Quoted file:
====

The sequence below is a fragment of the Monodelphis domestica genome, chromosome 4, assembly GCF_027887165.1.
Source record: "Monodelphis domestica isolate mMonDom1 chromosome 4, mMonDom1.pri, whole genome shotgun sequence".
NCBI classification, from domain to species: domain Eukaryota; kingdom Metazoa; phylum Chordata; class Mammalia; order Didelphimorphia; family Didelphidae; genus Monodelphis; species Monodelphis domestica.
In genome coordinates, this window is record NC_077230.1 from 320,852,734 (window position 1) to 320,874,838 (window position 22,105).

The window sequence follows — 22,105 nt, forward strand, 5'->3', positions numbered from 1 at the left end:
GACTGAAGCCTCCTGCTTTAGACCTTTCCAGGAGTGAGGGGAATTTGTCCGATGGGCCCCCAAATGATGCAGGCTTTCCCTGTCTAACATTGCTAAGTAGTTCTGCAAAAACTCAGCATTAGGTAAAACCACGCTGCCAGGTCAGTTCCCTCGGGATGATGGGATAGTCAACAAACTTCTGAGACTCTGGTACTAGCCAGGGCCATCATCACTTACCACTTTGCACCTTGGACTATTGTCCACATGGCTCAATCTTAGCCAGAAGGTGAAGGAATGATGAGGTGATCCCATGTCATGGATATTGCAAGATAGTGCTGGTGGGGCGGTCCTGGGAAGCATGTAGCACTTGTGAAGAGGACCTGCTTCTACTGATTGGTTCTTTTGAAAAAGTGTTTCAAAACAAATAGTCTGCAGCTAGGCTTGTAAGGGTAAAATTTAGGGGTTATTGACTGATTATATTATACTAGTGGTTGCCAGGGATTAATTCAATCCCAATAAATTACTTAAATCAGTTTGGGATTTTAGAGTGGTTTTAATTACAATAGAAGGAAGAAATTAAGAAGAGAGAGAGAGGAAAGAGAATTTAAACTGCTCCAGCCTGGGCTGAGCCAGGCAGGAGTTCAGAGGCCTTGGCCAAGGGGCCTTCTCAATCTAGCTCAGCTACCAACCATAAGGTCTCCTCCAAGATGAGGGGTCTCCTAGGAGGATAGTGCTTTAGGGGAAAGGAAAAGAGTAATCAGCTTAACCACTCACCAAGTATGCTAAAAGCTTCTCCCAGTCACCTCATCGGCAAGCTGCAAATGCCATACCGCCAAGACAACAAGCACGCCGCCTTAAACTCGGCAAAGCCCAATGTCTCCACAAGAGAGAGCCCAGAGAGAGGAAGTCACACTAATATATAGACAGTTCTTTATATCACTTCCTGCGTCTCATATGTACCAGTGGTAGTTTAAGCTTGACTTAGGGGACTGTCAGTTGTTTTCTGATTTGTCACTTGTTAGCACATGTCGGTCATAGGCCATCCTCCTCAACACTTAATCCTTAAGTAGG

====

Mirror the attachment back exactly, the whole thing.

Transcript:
The sequence below is a fragment of the Monodelphis domestica genome, chromosome 4, assembly GCF_027887165.1.
Source record: "Monodelphis domestica isolate mMonDom1 chromosome 4, mMonDom1.pri, whole genome shotgun sequence".
NCBI classification, from domain to species: domain Eukaryota; kingdom Metazoa; phylum Chordata; class Mammalia; order Didelphimorphia; family Didelphidae; genus Monodelphis; species Monodelphis domestica.
In genome coordinates, this window is record NC_077230.1 from 320,852,734 (window position 1) to 320,874,838 (window position 22,105).

The window sequence follows — 22,105 nt, forward strand, 5'->3', positions numbered from 1 at the left end:
GACTGAAGCCTCCTGCTTTAGACCTTTCCAGGAGTGAGGGGAATTTGTCCGATGGGCCCCCAAATGATGCAGGCTTTCCCTGTCTAACATTGCTAAGTAGTTCTGCAAAAACTCAGCATTAGGTAAAACCACGCTGCCAGGTCAGTTCCCTCGGGATGATGGGATAGTCAACAAACTTCTGAGACTCTGGTACTAGCCAGGGCCATCATCACTTACCACTTTGCACCTTGGACTATTGTCCACATGGCTCAATCTTAGCCAGAAGGTGAAGGAATGATGAGGTGATCCCATGTCATGGATATTGCAAGATAGTGCTGGTGGGGCGGTCCTGGGAAGCATGTAGCACTTGTGAAGAGGACCTGCTTCTACTGATTGGTTCTTTTGAAAAAGTGTTTCAAAACAAATAGTCTGCAGCTAGGCTTGTAAGGGTAAAATTTAGGGGTTATTGACTGATTATATTATACTAGTGGTTGCCAGGGATTAATTCAATCCCAATAAATTACTTAAATCAGTTTGGGATTTTAGAGTGGTTTTAATTACAATAGAAGGAAGAAATTAAGAAGAGAGAGAGAGGAAAGAGAATTTAAACTGCTCCAGCCTGGGCTGAGCCAGGCAGGAGTTCAGAGGCCTTGGCCAAGGGGCCTTCTCAATCTAGCTCAGCTACCAACCATAAGGTCTCCTCCAAGATGAGGGGTCTCCTAGGAGGATAGTGCTTTAGGGGAAAGGAAAAGAGTAATCAGCTTAACCACTCACCAAGTATGCTAAAAGCTTCTCCCAGTCACCTCATCGGCAAGCTGCAAATGCCATACCGCCAAGACAACAAGCACGCCGCCTTAAACTCGGCAAAGCCCAATGTCTCCACAAGAGAGAGCCCAGAGAGAGGAAGTCACACTAATATATAGACAGTTCTTTATATCACTTCCTGCGTCTCATATGTACCAGTGGTAGTTTAAGCTTGACTTAGGGGACTGTCAGTTGTTTTCTGATTTGTCACTTGTTAGCACATGTCGGTCATAGGCCATCCTCCTCAACACTTAATCCTTAAGTAGG